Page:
I agree that Flash has to go.  I just prefer solid reasons other than red herrings like "bad design."  If bad design were a flaw worthy of extermination, we should blow up the ICANN right now and let all domain requests chase New Horizons into the Kuiper Belt.

Flash facilitated early application development on the web.  During it's prime time it's great premise was "author once, deliver everywhere."  That utility has come and gone.  
hho927
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hho927,
User Rank: Ninja
7/20/2015 | 7:30:43 PM
99/100 HTML programmers are not graphic designers
If Adobe care to do Flash right, it'll live.

Adobe concerntrate on making money. Nothing major change at their software at all. They live because there is no alternatives.

Graphic designers are poor programmers. Programmers are poor at graphic. In the world, where over 70% websites are done by 1 guy, flash thrive.
Tim2020
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Tim2020,
User Rank: Apprentice
7/20/2015 | 6:36:19 PM
FLASH MUST DIE
I am sorry, but what exactly is the product / standard that is suppose to replace flash right now?

 
CY148
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CY148,
User Rank: Apprentice
7/20/2015 | 5:59:06 PM
Re: vitriol off target
I agree with your antique plug-in comment, but not the rest. Curious as to why you choose the word 'tribalism'?

The logic and reason of my ire has spawned huge 3rd party programs that block flash. I wouldn't say it defies either. Something is annoying. I want it to stop.


Flash used well isn't noticed. Flash used poorly is a huge annoyance - if I want blinking lights, I'll put a Christmas tree. But it seems that poor design (let alone the security vulnerabilities you correctly mention) is the true target of my ire. However, I can do very little (if anything) about poor design ...at least with minimal effort. I can, on the other hand, block Flash easily.

Air used poorly would get the same treatment.
vnewman2
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vnewman2,
User Rank: Ninja
7/20/2015 | 4:37:31 PM
Re: Flash Wastes My Time and Hogs Memory
I don't have anything against Flash, except when it goes out-of-date at the most inopportune time and the only way I find out is when whatever I'm attempting to look at has been replaced by the message "Flash out of date" somewhere that I don't have admin rights.

I'd be happy to see that go.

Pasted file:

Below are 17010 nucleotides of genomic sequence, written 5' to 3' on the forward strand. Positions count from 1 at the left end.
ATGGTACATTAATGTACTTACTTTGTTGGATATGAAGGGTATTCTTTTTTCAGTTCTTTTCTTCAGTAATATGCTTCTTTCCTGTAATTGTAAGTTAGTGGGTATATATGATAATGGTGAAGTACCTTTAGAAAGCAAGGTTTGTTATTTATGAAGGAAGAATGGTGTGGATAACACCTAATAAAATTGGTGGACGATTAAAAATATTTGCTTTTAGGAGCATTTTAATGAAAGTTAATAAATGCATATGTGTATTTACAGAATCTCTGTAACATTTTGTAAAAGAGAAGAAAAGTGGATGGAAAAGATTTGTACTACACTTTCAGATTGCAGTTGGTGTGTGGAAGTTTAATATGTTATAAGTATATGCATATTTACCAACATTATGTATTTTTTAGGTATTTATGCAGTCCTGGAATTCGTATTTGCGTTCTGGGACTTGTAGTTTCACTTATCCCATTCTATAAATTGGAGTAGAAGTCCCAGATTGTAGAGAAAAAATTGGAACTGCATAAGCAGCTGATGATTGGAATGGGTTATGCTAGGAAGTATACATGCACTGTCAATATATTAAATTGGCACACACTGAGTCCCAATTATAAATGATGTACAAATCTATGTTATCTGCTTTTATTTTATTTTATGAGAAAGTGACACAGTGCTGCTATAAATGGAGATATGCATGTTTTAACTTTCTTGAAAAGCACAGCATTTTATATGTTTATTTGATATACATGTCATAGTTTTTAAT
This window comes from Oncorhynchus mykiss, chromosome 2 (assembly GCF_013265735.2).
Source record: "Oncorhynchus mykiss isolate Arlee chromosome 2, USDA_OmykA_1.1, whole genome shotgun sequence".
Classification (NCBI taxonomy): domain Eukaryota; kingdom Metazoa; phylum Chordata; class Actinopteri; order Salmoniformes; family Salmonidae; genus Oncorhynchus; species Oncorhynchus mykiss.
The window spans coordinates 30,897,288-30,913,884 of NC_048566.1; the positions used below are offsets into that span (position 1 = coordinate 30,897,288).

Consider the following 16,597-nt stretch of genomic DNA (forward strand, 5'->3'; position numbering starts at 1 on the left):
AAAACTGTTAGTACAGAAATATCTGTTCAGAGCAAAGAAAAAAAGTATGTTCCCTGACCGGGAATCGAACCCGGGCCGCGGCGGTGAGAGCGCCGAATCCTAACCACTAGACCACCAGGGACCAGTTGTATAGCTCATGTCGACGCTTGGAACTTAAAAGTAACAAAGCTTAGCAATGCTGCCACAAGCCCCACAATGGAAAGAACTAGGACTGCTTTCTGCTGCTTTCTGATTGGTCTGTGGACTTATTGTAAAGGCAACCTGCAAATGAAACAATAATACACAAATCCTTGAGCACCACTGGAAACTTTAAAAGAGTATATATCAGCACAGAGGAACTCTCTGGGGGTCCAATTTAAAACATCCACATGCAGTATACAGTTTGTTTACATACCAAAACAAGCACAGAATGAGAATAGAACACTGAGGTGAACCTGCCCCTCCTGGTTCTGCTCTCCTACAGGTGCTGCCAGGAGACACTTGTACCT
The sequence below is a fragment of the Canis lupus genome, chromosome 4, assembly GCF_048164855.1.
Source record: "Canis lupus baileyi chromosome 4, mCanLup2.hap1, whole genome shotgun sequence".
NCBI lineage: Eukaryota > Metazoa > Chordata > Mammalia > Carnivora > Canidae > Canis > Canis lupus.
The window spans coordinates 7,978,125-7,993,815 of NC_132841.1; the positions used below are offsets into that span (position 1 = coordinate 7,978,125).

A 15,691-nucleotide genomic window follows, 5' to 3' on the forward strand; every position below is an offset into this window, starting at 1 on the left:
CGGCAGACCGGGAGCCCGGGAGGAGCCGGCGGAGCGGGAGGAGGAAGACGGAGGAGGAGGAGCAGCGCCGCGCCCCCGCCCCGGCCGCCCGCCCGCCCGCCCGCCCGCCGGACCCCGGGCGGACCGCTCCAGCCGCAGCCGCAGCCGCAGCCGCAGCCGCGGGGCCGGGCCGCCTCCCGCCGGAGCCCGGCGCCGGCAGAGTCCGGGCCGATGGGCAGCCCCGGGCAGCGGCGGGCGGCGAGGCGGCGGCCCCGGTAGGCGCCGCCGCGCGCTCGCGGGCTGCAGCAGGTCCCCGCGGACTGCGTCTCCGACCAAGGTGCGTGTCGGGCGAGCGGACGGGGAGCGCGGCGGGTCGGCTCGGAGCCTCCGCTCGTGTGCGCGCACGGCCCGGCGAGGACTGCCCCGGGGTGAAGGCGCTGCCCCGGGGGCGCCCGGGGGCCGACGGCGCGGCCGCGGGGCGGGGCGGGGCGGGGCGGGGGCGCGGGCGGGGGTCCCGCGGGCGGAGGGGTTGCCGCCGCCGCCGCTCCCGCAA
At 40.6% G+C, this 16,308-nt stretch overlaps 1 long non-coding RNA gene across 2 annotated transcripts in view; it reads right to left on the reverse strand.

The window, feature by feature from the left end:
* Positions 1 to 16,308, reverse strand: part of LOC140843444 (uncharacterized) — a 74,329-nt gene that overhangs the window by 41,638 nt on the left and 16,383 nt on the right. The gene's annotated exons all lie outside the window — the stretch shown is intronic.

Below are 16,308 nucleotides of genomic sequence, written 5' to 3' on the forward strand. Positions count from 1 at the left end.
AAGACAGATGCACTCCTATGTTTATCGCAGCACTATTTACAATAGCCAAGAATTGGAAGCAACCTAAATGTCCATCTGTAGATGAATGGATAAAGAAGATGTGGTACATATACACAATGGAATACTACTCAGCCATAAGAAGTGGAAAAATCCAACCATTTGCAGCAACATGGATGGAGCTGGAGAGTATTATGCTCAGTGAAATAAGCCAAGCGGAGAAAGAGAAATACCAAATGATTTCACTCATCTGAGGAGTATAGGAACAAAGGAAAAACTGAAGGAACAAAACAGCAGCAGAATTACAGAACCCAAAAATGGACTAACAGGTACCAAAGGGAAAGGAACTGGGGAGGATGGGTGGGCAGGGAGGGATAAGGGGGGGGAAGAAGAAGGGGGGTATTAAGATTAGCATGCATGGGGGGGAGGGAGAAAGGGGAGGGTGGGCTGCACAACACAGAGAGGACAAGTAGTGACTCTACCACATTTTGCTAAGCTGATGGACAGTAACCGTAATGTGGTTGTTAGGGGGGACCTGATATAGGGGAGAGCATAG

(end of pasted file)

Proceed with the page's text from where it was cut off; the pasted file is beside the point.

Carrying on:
JohnW585
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JohnW585,
User Rank: Apprentice
7/20/2015 | 2:56:15 PM
Flash Wastes My Time and Hogs Memory
Your first reason has a corollary, which is why I MYSELF obominate Flash: it hogs memory, and, as a browser extension, creates disastrous load times for otherwise inocuous web pages. Besides, I never ever want to see a graphic or a pictiure or a video, unless totally bvoard and watching downloaded movies or music videos.

 

The only reason Flash exists on my main production system (but NOT on the development system), is that I sometimes play a game, which has an add-in writtenin another obominated language, javascript, which among other things has a quite useful feature enabling a warning sound for certain events getting thrown on hidden tabs. The sound portion of the script calls for swf and flash explicityly. I don't want to learn enough javascript to remove flash from that script.

As to browsers, I use IE foir most things; chrome, palemoon, and forefox for my recreational stuff, all three of thoise are totally locked down against any possibility of modificatyion, and do have acess to locked-down versions of flash.

IE does not have access to flash.
Curt Franklin
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Curt Franklin,
User Rank: Strategist
7/20/2015 | 2:35:05 PM
Re: Still stuck with it
@Gary-EL, I'm very aware of the irony of calling for the end of Flash on a web site that still uses Flash. I will say that this site should see the end of Flash within the next few months, but until then the irony will be thick!
Curt Franklin
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Curt Franklin,
User Rank: Strategist
7/20/2015 | 2:33:33 PM
Re: Keep evolving or be thing of past
@nomii, have you taken a serious look at the animation features of HTML5? Depending on precisely what you want to do, you might have to add some Java code, but I think that much of what folks are doing in Flash has an alternative in HTML5.
frazo920
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frazo920,
User Rank: Apprentice
7/20/2015 | 12:24:03 PM
What about the wonderful, powerful Flash development tools
What about the wonderful, logical WYSIWYG interface of Flash that has allowed us normal people to develop reasonably powerful, common sense  applications thay is not being replicated by anyone else?  Having coded applications in Java, C. C++, Python, Fortran, Cobol, Assembly and other long-gone scripting languages, I am amazed by how we call for the elimination of this blessed tool, without even thinking of normal, not-necessarily "coding" people who have needs to apply multimedia technologies more reasonably.  IS it better to think of suggest the creation of more REASONABLY FRIENDLY and still secure development alternatives?